While U.S. drivers continue to cut back at the pump, refiners are increasingly sending more gasoline and diesel fuel overseas, making the U.S. a net exporter of refined products for the first time in more than a half century.
“This has been the trend all year,” said oil analyst John Kilduff of Again Capital. “There’s been consistently poor demand (by consumers) all year.”
The EIA Thursday reported that U.S. crude demand was down 2.2 percent in October, from a year ago.
Andrew Lipow, president of Lipow Oil Associates, said the EIA October data revealed other important trends. One is that there was another big drop in consumer gasoline demand, even as prices at the pump came off the summer highs. The other is that the U.S. increasingly exporting refined products, led by distillates.
Unlike gasoline, distillates demand is in fact rising domestically and the refining industry is producing record amounts, he said. Distillates include diesel fuel, jet fuel and home heating oil.
“Gasoline demand is down 4.4 percent for October of this year versus last year, and conversely they are showing distillate demand is up 4.5 percent,” Lipow said. Distillate demand is rising in large part because of the use of diesel fuels by the transportation industry.
Lipow said the numbers show that the U.S. exported 1.07 million barrels a day of distillates, which includes diesel fuel, double the 557,000 barrels two years ago and up from last year’s 870,000 barrels.
Gasoline exports have also grown to the point where they are getting close to equaling the amount of imports. The number of exports totaled 562,000 barrels a day, compared to imports of 596,000.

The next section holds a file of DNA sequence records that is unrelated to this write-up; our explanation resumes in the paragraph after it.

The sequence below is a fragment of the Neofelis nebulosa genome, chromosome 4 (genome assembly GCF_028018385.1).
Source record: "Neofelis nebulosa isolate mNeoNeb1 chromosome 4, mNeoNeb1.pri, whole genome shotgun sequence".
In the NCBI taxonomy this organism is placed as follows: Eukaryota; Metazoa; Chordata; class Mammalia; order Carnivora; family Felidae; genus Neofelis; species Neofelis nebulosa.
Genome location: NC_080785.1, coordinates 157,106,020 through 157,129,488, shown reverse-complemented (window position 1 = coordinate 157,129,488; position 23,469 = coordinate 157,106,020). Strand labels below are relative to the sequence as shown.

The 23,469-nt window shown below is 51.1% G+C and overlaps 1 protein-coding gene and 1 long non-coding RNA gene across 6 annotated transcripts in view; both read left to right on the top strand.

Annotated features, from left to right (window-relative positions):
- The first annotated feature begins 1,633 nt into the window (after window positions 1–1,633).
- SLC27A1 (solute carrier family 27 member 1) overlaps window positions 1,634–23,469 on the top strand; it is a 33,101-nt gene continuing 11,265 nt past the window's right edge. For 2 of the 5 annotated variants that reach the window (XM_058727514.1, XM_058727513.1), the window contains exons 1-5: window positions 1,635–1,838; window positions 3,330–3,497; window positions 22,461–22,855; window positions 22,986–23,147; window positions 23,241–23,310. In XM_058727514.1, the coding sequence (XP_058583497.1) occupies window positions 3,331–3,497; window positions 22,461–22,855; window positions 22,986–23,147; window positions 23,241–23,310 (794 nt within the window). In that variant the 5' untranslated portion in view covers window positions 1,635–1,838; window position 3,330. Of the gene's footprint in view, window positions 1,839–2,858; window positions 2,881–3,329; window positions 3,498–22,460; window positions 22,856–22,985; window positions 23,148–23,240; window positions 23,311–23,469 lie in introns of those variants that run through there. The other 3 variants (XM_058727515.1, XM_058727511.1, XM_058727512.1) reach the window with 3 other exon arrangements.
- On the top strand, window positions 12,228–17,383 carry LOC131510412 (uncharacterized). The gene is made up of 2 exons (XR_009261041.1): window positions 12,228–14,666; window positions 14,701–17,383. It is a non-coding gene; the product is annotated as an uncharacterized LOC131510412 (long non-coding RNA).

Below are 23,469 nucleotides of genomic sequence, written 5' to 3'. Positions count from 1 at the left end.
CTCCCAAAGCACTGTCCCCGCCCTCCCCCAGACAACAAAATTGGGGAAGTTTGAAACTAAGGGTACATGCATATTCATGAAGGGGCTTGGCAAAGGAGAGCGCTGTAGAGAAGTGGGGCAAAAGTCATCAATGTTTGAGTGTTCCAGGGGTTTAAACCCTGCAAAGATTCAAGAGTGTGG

For all refined petroleum products, the U.S. in the first 10 months of 2011 exported 848 million barrels and imported 750 million. Lipow said he believes this if the first time since World War II that the U.S. will be a net exporter of refined petroleum products, but government data on the EIA website only goes back to 1973.
Even with its ability to export, the U.S. refining industry is not operating at peak capacity. It is currently running at a rate of 84.7 percent, but the picture for the industry could also change in coming months as the east coast continues to see refineries shut down. Two big closures are pending in the Mid-Atlantic for 2012.
“One reason the U.S. is exporting more gasoline is that ethanol has contributed more fuel supply so refineries have a surplus of gasoline made strictly from crude oil,” Lipow said.
Some of the reduction in gasoline demand could be coming from conservation and more efficient engines.
Interestingly, the U.S. in October exported nearly 10 percent, or 93,000 barrels a day of its ethanol, which was being produced at a near-record level of 906,000 barrels a day. One country receiving some of those imports was Brazil, a leading producer and consumer of ethanol.
Kilduff said the drop in consumer gasoline consumption is a longer term trend but the continued decline is worrisome and reflects a weak economy. “Even (the weekly report) which should have captured the holiday driving season was showing 8.6 million barrels (gasoline consumed), which is low for this time of year,” he said.
Lipow said he does not anticipate gasoline prices will keep dropping, but he said the price at the pump may be more directly influenced by the price of crude oil in the coming year.
“They’ve (refiners) satisfied demand and exported the balance. It’s all going to depend on the crude price because in 2012, you have declining demand and adequate refined supply,” he said.
“Especially in 2012 to watch, you can imagine that the exports of distillates is going to be a political issue. We’re even exporting ethanol fuels,” he said.
Gasoline prices currently average $3.26 a gallon nationally, according to AAA. In July, regular unleaded gasoline hit an average high of $4.114 and was at $3.071 at this time last year.
Diesel fuel hit a high of $4.845 this summer and is now averaging $3.824 — well above the price at this time last year of $3.315 per gallon.
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